3 mins

Policy Brief on rural areas: More than just a publication

Fatima Bacharel
Andreea China

Since the first days of the Portuguese Presidency of the Council of European Union, ESPON and the Portuguese team have met regularly, expecting to bring and exchange, for the following six months, a multitude of experiences. But the way we communicate has changed radically during the pandemics, replacing face-to-face meetings with virtual ones, making everybody aware of possible constraints that could appear. However, confidently using smart technologies to overcome the distance, the teams were able to establish a strong connection, even virtual, in order to share ideas and communicate.

From an initial shy contact, at institutional level, the way we communicate got easier in our search for finding an innovative process and outcome of the collaboration between ESPON and a member state's presidency to the Council of the European Union.

The process for developing a Policy Brief was started, and the first foundational layer was created by using the big pool of data and territorial evidence provided by ESPON. Actually, looking within this significant amount of data, we chose to focus on thefuture of rural areas and attend the priority of the Portuguese Presidency of the Council of European Union. But one question arose: how to match rural areas needs and the evidence, calling on board relevant partners and stakeholders twork on a territorial approach?

Looking back, we think that that was the trigger question that created theopportunity / motivation / action trilogy.

If the emergence of theopportunity was obvious, this was also supported by the context created by the European Commission, which is developing the Long-Term Vision for Rural Areas (LTVRA). A vision that is pursuing an integrated approach looking at several critical thematic fields such as agriculture, climate action, employment, connectivity and digital transformation, cohesion, education, research, and innovation.

Thus, by aligning our visions we have set our main motivation: recognizing and illustrating the prosperous future that rural areas could have, focusing on the territorial dimension,and going beyond usual approaches like demographic shrinkage, investing in agriculture, or sustaining basic functions for living (water, raw materials, and food supply).

We felt that raising the awareness on the cultural and natural capital so necessary for sustainable ecosystems services, biodiversity patterns, landscape identity and Europe's cultural diversity, history, and attractiveness, is vital for the LTVRA and could make the difference for these.

But how to put this into action?

The answer was simple: using the Territorial Agenda 2030 (TA 2030) structure,putting priorities into action and advice policies into recommendations. After listing relevant ESPON evidence under Territorial Agenda 2030 framework, we then searched for policy responses for the long-term development of rural areas, policies that indicate the distinct territorial dimension and lead to action, translating the TA 2030 in the political debate on the future of rural areas.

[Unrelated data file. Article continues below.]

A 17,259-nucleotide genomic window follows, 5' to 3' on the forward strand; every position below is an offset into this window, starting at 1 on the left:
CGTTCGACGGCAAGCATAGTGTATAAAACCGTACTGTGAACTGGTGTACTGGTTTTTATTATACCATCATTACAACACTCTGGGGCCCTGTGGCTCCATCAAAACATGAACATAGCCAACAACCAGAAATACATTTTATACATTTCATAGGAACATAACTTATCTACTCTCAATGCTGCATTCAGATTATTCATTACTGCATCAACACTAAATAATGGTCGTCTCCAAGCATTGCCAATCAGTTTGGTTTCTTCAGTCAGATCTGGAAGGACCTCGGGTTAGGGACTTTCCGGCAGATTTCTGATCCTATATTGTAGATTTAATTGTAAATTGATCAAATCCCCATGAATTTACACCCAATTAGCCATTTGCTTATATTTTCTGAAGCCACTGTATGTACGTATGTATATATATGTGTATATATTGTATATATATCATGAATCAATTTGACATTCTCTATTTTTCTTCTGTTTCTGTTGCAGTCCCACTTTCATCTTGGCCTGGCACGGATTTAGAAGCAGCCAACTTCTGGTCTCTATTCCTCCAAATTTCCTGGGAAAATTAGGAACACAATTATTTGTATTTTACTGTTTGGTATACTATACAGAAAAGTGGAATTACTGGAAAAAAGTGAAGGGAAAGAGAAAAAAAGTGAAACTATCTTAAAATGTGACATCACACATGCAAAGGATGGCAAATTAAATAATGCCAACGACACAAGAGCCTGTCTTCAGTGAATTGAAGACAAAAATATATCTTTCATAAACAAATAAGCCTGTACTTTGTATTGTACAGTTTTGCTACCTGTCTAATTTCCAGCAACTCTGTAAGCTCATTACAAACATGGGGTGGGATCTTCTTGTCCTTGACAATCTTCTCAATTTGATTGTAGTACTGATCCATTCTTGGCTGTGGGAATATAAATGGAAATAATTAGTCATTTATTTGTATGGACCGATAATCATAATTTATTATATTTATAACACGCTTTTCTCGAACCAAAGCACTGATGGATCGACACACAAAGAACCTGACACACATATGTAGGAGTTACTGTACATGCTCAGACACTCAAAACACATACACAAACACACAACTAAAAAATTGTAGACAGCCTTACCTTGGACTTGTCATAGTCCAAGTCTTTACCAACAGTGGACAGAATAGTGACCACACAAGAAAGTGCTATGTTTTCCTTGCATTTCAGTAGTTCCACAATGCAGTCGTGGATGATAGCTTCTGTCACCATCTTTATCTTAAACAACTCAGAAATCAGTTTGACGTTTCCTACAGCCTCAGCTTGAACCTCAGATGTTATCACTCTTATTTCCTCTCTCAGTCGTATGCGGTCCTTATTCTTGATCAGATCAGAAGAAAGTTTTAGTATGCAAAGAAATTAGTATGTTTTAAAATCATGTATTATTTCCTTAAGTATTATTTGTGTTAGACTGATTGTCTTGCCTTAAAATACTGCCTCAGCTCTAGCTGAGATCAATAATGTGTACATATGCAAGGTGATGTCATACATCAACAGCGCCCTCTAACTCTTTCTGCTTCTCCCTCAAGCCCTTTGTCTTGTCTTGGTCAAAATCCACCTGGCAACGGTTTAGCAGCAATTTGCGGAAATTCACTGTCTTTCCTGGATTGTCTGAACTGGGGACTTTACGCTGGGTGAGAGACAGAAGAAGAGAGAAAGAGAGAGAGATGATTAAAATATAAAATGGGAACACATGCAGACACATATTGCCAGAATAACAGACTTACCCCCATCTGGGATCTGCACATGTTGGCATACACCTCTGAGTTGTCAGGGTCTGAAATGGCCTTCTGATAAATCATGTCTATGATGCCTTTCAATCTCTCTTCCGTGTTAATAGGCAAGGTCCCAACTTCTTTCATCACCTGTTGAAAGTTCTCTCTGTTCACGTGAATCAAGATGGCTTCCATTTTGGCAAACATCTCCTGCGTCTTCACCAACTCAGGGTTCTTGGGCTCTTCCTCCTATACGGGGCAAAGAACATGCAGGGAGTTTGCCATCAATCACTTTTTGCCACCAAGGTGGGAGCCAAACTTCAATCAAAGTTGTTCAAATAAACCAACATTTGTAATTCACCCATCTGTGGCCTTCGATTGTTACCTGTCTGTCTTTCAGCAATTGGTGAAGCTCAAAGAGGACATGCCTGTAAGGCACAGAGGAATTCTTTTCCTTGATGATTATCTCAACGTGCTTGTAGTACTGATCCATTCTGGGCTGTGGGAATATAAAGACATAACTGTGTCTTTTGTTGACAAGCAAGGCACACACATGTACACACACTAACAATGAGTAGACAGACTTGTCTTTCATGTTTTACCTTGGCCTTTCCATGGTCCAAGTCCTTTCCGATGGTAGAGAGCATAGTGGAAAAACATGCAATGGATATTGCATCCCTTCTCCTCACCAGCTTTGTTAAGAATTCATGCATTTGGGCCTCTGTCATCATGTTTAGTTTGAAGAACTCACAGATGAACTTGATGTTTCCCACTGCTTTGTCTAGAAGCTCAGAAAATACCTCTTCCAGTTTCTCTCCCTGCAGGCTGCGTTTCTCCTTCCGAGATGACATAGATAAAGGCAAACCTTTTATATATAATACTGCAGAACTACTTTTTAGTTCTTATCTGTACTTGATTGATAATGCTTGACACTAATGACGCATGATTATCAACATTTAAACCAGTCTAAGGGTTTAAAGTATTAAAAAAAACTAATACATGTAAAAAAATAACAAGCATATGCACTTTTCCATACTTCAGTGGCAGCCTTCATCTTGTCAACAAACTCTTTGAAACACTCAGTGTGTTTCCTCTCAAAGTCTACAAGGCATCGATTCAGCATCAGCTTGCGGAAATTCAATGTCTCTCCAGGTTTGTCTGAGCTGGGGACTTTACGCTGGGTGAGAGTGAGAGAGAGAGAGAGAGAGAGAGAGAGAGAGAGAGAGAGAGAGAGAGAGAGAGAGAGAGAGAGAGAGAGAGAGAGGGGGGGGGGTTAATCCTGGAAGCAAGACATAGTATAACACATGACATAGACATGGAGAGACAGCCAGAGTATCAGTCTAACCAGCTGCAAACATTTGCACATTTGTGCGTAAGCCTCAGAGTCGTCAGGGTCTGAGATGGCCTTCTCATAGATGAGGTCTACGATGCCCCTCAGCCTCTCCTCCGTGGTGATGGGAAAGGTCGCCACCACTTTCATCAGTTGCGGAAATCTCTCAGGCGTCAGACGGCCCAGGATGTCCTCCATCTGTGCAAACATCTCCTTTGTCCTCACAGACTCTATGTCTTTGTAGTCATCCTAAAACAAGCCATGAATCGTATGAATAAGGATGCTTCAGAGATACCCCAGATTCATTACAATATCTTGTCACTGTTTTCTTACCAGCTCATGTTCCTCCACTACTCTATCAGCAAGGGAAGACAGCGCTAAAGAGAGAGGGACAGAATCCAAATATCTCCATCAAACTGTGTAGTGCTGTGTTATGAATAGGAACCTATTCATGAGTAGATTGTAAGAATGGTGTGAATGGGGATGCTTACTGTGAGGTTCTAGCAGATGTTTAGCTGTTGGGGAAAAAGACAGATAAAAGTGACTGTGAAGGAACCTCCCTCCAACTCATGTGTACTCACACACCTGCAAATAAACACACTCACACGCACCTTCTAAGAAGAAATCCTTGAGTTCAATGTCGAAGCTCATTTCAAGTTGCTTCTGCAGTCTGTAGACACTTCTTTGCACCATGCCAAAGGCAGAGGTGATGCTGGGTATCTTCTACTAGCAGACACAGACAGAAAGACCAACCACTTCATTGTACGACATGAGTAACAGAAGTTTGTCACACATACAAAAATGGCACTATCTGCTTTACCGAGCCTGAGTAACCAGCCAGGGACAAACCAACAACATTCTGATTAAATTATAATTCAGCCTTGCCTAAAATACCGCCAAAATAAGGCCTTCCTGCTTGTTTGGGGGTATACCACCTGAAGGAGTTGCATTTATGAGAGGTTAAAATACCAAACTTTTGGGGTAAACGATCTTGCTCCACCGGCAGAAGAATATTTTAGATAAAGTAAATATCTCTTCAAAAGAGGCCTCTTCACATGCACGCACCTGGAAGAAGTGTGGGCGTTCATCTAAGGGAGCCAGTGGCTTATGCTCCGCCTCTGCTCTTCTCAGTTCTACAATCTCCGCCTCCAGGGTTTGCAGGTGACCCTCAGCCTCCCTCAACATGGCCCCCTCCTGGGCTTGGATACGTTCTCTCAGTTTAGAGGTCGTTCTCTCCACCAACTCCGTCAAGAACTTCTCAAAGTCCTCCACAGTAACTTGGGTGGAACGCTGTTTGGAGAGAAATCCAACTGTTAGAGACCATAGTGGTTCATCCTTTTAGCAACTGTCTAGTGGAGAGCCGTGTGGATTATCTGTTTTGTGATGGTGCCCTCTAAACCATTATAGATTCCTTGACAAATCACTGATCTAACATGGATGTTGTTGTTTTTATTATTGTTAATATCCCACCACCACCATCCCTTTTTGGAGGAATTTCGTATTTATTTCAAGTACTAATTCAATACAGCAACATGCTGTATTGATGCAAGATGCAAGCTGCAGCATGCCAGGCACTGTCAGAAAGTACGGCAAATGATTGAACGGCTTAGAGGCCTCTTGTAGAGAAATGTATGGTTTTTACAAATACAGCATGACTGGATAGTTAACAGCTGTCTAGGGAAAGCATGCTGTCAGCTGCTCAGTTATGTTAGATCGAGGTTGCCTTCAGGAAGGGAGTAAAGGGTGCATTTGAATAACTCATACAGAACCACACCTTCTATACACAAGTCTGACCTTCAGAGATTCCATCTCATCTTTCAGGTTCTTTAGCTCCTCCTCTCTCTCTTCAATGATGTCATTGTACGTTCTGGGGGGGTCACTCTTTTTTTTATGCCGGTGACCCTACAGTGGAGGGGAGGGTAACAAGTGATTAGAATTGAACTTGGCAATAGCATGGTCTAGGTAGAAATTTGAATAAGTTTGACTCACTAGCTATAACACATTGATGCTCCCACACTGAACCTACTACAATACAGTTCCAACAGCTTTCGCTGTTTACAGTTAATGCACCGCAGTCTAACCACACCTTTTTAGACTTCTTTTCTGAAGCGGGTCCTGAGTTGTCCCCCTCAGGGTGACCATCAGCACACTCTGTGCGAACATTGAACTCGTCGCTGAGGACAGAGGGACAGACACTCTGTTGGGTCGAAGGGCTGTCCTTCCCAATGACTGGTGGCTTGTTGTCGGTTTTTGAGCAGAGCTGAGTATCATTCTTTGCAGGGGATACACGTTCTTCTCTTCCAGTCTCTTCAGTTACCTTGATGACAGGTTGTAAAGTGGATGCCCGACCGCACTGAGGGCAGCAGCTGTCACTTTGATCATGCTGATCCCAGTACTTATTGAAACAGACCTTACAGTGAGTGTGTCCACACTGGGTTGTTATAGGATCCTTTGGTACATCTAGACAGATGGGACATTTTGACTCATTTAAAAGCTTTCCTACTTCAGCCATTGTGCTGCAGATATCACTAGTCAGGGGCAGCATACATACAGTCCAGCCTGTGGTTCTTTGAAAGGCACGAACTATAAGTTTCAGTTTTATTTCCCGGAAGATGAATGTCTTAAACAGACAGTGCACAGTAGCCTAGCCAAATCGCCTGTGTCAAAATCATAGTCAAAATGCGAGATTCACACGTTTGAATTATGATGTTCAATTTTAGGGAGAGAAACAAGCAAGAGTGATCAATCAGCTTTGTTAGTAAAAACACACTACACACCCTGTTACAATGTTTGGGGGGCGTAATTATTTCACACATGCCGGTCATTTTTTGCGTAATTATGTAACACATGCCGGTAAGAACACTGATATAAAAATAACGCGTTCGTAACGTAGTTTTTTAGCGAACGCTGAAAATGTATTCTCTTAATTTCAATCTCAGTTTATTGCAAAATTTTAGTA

The first step and the main challenge was to prepare a structured working paper, demonstrating the connections and linkages between ESPON territorial evidence and European objectives and TA2030 priorities, all to be discussed within an intersectoral debate.

Presented as a draft version, the Policy Brief was one of topics up for discussion within the Territorial Agenda Working Groupmeeting, involving European Institutions, as DG Agri and DG Regio. We can now say that was forcefully one of the key factors that contributed to the success of our mission.

That was really the kick-off of a true and dynamic debate, which produced several interactions, reactions, resulted in the endeavor to harmonize all the important contributions received.

Then, two more important milestones were hit: meetings of the National Territorial Cohesion Contact Points and of Directors-General,where the subsequent drafts of the Policy Brief were presented, fuelling national level debates. Within these contexts, a required bottom-up approach was provided by the, relevant for rural areas, TA2030 pilot actions, which have presented their plan in demonstrating, testing, and developing new practices and initiatives to achieve territorial development.

With this process of building up the ESPON - PPEU Policy Brief on Territorial evidence and policy advice for the prosperous future of rural areas, we believe that a common path for European rural areas was developed and laid before, a path that can be continued by other presidencies.

Actually, from this experience, the result - the Policy Brief, is neither's ESPON, nor of the Portuguese Presidency of the Council of European Union but is the joint creation/product of what we have built together, with important contributions of all member states and European institutions that care about the future of rural areas.

This is a call for reaching a common understanding as base for long-term cooperation and coordination on all levels, because only together we can make the new future of rural areas happen!

Fatima Bacharel is a Senior Officer at the Directorate for Territory Portugal  Andreea China is Senior Project Expert at ESPON EGTC

This article appears in Rural areas: an eye to the future

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